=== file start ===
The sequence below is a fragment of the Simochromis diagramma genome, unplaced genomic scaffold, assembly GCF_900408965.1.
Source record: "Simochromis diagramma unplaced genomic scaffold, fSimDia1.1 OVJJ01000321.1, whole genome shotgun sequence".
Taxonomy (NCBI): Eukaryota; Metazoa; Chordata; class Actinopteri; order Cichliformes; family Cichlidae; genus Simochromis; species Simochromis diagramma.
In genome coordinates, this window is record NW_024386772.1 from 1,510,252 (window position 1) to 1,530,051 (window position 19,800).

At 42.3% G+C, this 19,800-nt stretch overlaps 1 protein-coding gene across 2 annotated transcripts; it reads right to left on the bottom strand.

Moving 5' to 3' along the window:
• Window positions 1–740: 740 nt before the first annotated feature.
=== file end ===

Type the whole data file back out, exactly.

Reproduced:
The sequence below is a fragment of the Simochromis diagramma genome, unplaced genomic scaffold, assembly GCF_900408965.1.
Source record: "Simochromis diagramma unplaced genomic scaffold, fSimDia1.1 OVJJ01000321.1, whole genome shotgun sequence".
Taxonomy (NCBI): Eukaryota; Metazoa; Chordata; class Actinopteri; order Cichliformes; family Cichlidae; genus Simochromis; species Simochromis diagramma.
In genome coordinates, this window is record NW_024386772.1 from 1,510,252 (window position 1) to 1,530,051 (window position 19,800).

At 42.3% G+C, this 19,800-nt stretch overlaps 1 protein-coding gene across 2 annotated transcripts; it reads right to left on the bottom strand.

Moving 5' to 3' along the window:
• Window positions 1–740: 740 nt before the first annotated feature.